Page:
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Arkansas electric workers help in Guatemala

Work bringing electricity to remote villages in Guatemala, begun a year ago by Electric Cooperatives of Arkansas, will be continued by a group of Arkansas linemen. The volunteers will leave March 26 to continue a mission to provide power to more than 450 rural residents of Guatemala, Electric Cooperatives of Arkansas president and chief executive officer Duane Highley announced in a press release.

The villages set for the work include Las Flores and La Haciendita. Electric cooperative crews will help build electric distribution lines and other infrastructure as well as train local line workers.

Arkansas electric cooperatives and ERMCO, a manufacturer of transformers, are donating materials, labor and funds to the project, Highley said.

The linemen are: Kenneth Byrd and Christopher Tedford of Arkansas Valley Electric of Ozark;

James Ray Hassebrock and Mark Wayne Tomiello of Carroll Electric Cooperative of Berryville;

Michael Counts and Craig Weisenbach of Clay County Electric of Corning;

Randy Evans of First Electric Cooperative of Jacksonville;

Shawn Dorflinger and Richard Freeland of Ouachita Electric Cooperative of Camden;

Don Pinkley and Joe Cooksey of Ozarks Electric of Fayetteville;

Steve Rooney of Petit Jean Electric Cooperative of Clinton;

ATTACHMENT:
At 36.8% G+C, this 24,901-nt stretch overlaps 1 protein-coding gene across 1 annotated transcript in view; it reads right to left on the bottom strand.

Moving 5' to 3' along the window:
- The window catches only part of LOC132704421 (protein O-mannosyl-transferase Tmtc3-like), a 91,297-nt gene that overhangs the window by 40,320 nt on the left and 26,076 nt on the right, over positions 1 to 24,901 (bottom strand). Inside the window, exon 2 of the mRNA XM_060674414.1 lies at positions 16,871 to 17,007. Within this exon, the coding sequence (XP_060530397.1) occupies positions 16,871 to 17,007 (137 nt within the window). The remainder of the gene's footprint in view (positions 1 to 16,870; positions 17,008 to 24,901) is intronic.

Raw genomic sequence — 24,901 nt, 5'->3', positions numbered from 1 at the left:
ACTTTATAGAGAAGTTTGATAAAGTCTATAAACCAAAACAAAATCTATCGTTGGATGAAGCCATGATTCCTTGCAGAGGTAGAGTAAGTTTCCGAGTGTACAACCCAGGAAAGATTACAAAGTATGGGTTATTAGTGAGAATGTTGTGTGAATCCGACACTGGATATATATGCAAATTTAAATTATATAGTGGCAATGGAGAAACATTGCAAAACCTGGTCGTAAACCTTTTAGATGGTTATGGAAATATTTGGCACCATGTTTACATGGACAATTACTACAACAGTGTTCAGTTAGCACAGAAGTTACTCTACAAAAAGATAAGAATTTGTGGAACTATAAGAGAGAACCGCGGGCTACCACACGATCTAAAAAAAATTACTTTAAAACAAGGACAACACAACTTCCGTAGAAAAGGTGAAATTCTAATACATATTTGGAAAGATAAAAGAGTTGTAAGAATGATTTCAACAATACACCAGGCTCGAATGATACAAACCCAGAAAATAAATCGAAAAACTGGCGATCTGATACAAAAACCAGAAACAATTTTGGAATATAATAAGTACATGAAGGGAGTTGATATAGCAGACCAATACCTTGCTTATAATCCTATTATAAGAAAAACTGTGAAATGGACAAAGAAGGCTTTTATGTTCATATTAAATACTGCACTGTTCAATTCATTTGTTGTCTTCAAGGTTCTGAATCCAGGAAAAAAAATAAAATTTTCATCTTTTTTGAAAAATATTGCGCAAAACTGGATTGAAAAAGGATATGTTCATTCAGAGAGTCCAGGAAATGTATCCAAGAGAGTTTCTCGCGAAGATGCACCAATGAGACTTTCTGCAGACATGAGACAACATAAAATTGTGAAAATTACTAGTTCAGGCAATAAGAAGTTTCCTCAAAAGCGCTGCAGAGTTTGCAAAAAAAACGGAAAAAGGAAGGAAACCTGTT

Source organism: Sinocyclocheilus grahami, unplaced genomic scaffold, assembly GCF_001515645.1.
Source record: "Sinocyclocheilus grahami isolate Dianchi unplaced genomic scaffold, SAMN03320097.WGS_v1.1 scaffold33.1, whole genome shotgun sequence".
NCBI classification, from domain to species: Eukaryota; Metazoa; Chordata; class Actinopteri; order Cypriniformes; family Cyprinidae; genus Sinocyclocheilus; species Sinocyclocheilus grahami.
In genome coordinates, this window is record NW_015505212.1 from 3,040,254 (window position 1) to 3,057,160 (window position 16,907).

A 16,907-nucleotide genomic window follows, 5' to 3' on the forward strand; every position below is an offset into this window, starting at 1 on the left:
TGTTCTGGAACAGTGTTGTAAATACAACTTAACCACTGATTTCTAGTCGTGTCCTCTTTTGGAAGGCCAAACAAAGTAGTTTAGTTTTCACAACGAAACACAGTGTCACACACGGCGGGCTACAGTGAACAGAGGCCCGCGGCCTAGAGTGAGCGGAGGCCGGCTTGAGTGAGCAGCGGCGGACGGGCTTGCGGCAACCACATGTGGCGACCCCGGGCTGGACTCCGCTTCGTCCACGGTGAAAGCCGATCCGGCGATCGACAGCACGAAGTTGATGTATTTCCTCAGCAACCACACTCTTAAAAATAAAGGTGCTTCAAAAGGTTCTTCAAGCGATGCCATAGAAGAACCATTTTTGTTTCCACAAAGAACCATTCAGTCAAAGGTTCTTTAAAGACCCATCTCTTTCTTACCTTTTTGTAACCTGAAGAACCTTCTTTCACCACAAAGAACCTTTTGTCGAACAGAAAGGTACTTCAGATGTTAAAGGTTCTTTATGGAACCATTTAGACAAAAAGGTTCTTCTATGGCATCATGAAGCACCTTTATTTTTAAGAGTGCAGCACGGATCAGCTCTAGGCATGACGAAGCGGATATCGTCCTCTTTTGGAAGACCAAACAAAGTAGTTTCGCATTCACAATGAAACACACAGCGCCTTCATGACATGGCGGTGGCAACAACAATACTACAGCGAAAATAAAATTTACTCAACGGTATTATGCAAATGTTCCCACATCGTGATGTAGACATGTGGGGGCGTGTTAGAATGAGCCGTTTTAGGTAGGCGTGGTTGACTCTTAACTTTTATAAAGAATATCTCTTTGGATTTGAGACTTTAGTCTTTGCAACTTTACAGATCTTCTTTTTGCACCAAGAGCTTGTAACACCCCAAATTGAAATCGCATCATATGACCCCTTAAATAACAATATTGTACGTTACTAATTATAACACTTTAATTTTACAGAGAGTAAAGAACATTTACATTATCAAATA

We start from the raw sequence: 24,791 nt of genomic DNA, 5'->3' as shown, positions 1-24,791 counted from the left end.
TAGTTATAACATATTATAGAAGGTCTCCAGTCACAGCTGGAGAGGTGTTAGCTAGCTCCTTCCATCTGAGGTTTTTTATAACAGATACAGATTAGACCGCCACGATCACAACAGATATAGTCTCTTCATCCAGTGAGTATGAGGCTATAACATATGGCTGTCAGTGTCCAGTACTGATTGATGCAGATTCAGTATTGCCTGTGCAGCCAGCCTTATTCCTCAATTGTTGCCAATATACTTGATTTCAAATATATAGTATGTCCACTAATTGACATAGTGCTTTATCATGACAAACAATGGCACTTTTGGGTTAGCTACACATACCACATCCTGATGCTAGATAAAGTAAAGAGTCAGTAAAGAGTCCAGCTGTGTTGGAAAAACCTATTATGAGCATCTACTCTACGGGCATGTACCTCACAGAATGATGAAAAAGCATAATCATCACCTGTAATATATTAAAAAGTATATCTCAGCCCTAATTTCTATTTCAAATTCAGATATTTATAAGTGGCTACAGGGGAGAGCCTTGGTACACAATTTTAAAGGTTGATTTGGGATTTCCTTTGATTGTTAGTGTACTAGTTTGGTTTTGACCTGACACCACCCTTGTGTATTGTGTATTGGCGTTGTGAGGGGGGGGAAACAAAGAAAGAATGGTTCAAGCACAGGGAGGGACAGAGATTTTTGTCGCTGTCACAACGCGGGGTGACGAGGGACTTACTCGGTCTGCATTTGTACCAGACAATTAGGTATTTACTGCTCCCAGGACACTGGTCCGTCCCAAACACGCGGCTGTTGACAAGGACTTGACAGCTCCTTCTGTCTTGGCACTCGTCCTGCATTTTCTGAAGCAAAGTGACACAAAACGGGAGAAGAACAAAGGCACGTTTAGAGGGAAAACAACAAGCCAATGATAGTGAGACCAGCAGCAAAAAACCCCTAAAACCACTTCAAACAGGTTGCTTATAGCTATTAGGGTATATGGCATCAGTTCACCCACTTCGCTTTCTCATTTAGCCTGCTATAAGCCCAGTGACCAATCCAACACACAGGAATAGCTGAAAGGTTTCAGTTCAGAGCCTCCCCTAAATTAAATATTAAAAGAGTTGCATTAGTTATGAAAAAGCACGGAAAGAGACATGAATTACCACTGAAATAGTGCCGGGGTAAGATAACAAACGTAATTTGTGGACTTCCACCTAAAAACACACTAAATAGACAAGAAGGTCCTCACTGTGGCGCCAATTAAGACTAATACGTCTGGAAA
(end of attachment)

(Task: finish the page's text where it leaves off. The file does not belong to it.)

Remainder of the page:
Jimmy Dean Sharp and Todd Spakes of Southwest Arkansas Electric Cooperative of Texarkana.

Doug Evans, safety manager for Arkansas Electric Cooperatives, Inc., will assist the crew during the trip.

Mel Coleman, CEO of North Arkansas Electric Cooperative of Salem and vice president of the NRECA board of directors, said the linemen would provide for educational and economic opportunities that would be impossible without electricity. “They will be heroes in the Guatemalan communities for many generations,” Coleman said.

Coleman added that the work is in keeping with the original purpose of electric cooperatives. “The mission of the electric cooperatives back in the 1930s and 1940s was to provide electric service to those that otherwise would not be able to have electricity, and we are following the same playbook for our friends in Guatemala,” he said.

Electric Cooperatives of Arkansas is made up of 17 electric distribution cooperatives; Arkansas Electric Cooperatives, Inc. (AECI), a Little Rock-based cooperative that provides services to the distribution cooperatives; and Arkansas Electric Cooperative Corp. (AECC), a generation and transmission cooperative.

The distribution cooperatives provide electricity to approximately 500,000 homes, farms and businesses in Arkansas and surrounding states.

“The Arkansas electric cooperatives linemen who worked in Guatemala last October made a tremendous difference in the lives of the residents of three remote villages,” Highley said.

These dedicated men will improve the quality of life now and for future generations in the villages, Highley said. “I join Arkansas electric cooperative members from across the state in expressing my pride in the men for their selfless dedication to serving others,” he said.

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